International Journal of Clinical Pharmacy

, Volume 35, Issue 6, pp 1130–1136 | Cite as

Swallowing difficulties with oral drugs among polypharmacy patients attending community pharmacies

  • Julien Marquis
  • Marie-Paule Schneider
  • Valérie Payot
  • Anne-Christine Cordonier
  • Olivier Bugnon
  • Kurt E. Hersberger
  • Isabelle ArnetEmail author
Research Article


Background Swallowing difficulties are common and can affect patients’ ability to take solid oral dosage forms, thus compromising medication adherence. Strategies developed by patients to overcome such difficulties while taking medicines have seldom been described. Objective To determine prevalence and characteristics of swallowing difficulties among primary care patients attending their community pharmacies; to explore strategies developed by patients to overcome their difficulties, and health professionals’ awareness of these problems. Setting Prospective study with a semi-structured questionnaire in random community pharmacies located in two Swiss regions. Method In each pharmacy, an interviewer asked 16 questions to each consecutive patient (18 years and older) with a prescription for at least 3 different solid oral forms. Main outcome measure Quantification of number of patients with swallowing difficulties and detailed description of difficulties. Results Among 122 pharmacies, 59 (48 %) accepted to join the study and 410 patients were enrolled. Thirty-seven patients (9.0 %) reported ongoing swallowing difficulties, while 55 patients (13.4 %) reported past difficulties. For the majority of patients, difficulties occurred at each single dose (83.7 %), with a single medication (59.8 %) and lasted for less than 12 months (53.8 %). Number of tablets was not the main trigger. Swallowing difficulties impaired extremely daily life in 12 % of the patients. Intentional non adherence (23 % of patients) and altering the oral dose formulation were the most common and potentially harmful strategies used by patients to overcome their swallowing difficulties. According to the patients, pharmacists and physicians rarely inquired about their swallowing difficulties. Conclusion We report a fairly high prevalence of swallowing difficulties in polypharmacy patients attending their community pharmacies. Pharmacists have to interview patients on their swallowing difficulties in a more systematic way, support patients in finding solutions and refer them to their physician if necessary to ensure continuity in care.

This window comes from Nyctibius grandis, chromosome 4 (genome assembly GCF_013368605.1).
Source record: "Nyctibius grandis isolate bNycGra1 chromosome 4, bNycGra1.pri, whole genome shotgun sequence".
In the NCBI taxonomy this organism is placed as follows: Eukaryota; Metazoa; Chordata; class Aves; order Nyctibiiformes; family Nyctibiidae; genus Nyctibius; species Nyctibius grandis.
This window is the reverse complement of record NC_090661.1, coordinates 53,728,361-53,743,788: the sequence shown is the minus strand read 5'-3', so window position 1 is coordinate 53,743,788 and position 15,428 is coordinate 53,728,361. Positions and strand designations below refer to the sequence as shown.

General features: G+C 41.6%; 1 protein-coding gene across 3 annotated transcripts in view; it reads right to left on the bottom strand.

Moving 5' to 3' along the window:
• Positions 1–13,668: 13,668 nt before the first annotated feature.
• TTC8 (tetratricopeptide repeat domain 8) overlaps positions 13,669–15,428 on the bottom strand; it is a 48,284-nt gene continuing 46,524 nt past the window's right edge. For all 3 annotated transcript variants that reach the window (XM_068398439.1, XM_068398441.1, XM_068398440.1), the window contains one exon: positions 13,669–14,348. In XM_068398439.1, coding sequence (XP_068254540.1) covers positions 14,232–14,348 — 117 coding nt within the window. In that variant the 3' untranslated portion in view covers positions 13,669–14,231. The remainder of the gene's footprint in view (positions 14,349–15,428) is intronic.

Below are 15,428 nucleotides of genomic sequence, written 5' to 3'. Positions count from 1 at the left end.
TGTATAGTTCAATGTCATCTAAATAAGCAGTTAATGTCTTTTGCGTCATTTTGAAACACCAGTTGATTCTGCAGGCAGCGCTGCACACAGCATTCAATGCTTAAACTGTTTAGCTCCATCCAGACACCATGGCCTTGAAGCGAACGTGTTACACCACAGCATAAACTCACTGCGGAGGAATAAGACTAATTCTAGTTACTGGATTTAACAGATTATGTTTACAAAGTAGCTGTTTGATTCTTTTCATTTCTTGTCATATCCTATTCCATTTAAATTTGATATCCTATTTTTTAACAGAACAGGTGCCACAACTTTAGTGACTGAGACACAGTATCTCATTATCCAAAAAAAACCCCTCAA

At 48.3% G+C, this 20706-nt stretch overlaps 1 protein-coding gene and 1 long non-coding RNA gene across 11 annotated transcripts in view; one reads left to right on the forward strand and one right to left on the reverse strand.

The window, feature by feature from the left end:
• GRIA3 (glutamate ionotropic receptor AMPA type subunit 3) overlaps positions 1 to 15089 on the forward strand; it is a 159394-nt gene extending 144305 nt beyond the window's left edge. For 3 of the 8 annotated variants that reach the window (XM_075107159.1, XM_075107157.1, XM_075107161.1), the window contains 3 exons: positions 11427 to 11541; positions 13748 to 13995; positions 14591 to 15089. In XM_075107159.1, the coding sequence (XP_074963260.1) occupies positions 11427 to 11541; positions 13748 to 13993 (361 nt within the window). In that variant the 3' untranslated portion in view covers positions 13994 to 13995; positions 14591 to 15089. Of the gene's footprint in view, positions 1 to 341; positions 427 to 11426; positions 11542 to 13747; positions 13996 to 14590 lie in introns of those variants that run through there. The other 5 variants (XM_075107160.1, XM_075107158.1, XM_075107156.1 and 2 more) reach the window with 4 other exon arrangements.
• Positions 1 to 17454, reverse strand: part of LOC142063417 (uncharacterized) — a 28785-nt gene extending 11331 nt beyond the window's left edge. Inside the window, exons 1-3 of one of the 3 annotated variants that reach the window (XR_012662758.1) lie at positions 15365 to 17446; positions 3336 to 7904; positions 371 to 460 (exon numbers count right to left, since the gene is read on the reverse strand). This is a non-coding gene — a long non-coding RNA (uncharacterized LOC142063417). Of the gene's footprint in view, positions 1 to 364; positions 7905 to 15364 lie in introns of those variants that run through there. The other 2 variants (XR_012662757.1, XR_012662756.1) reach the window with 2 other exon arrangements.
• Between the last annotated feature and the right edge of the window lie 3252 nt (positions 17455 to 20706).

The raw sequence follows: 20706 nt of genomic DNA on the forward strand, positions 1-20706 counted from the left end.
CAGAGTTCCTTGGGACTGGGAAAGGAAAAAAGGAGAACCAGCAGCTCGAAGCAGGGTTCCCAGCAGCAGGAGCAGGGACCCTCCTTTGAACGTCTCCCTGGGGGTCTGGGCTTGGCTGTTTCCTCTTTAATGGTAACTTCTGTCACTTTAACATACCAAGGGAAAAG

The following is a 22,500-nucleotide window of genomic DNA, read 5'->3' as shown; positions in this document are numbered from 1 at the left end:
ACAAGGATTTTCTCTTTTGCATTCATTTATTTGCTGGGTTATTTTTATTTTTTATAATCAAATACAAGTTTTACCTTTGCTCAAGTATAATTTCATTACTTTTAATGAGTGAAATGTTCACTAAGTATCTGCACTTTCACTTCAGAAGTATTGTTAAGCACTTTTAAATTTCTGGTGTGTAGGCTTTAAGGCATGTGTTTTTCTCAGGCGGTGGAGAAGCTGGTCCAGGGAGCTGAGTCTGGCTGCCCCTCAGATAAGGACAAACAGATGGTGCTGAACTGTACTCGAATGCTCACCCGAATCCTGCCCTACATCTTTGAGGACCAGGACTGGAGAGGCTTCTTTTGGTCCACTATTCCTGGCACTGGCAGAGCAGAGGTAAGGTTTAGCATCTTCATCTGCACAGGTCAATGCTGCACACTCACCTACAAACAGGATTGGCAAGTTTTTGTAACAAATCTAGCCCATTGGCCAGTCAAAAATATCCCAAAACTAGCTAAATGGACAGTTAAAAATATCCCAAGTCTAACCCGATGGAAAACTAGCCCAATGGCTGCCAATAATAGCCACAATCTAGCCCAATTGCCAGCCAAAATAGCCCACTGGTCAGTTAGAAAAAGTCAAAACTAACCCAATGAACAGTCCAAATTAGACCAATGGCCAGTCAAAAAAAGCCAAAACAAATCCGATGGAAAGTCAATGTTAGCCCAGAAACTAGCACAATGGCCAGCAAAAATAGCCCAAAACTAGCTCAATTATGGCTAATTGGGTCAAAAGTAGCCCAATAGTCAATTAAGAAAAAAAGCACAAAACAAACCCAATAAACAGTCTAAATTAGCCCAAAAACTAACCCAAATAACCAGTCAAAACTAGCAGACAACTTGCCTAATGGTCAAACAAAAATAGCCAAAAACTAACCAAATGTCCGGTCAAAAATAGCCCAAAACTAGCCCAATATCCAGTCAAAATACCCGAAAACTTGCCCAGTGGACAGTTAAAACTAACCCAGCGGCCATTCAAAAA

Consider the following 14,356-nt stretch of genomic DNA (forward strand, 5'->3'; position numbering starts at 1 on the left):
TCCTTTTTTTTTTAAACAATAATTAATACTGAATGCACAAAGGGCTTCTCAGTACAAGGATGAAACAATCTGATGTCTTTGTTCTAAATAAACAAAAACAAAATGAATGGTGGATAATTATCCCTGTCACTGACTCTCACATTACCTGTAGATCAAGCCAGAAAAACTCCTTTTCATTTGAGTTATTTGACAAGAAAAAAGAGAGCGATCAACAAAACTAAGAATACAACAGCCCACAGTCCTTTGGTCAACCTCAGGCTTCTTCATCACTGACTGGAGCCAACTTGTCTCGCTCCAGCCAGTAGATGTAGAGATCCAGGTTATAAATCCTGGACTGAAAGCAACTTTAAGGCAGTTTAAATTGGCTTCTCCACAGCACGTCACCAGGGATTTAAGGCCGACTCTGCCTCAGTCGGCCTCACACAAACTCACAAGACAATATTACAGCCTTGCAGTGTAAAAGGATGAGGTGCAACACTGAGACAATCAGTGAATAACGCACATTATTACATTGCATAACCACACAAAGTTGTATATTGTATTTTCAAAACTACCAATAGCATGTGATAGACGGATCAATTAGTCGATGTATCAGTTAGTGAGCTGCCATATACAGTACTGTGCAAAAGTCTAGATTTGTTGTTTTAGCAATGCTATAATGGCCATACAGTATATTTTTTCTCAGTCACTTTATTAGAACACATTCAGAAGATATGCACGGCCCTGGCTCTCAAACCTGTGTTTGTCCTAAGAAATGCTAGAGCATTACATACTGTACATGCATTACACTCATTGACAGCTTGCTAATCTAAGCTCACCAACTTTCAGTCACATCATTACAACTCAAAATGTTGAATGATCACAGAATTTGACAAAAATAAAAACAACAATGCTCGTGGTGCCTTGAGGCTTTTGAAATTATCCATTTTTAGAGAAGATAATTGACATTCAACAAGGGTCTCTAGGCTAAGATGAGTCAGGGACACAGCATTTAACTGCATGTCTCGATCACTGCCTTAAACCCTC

Community pharmacy Dysphagia History Prevalence Solid dosage forms Swallowing difficulties Switzerland 



The authors thank all the community pharmacists who took part in the study. This work was presented as a poster at the 39th European Symposium on Clinical Pharmacy ESCP, 21-23 October 2010, Lyon, France.


There was no external funding for this study.

Conflicts of interest

The authors report no conflict of interest. All named authors are responsible for the content and writing of the paper.

Supplementary material

11096_2013_9836_MOESM1_ESM.doc (38 kb)
Supplementary material 1 (DOC 37 kb)


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Copyright information

© Koninklijke Nederlandse Maatschappij ter bevordering der Pharmacie 2013

Authors and Affiliations

  • Julien Marquis
    • 1
    • 2
  • Marie-Paule Schneider
    • 2
  • Valérie Payot
    • 1
  • Anne-Christine Cordonier
    • 3
  • Olivier Bugnon
    • 1
    • 2
  • Kurt E. Hersberger
    • 3
  • Isabelle Arnet
    • 3
    Email author
  1. 1.Community pharmacy, School of Pharmaceutical SciencesUniversity of Geneva, University of LausanneGenevaSwitzerland
  2. 2.Department of Ambulatory Care and Community MedicineUniversity of LausanneLausanneSwitzerland
  3. 3.Pharmaceutical Care Research Group, Pharmaceutical SciencesUniversity of BaselBaselSwitzerland

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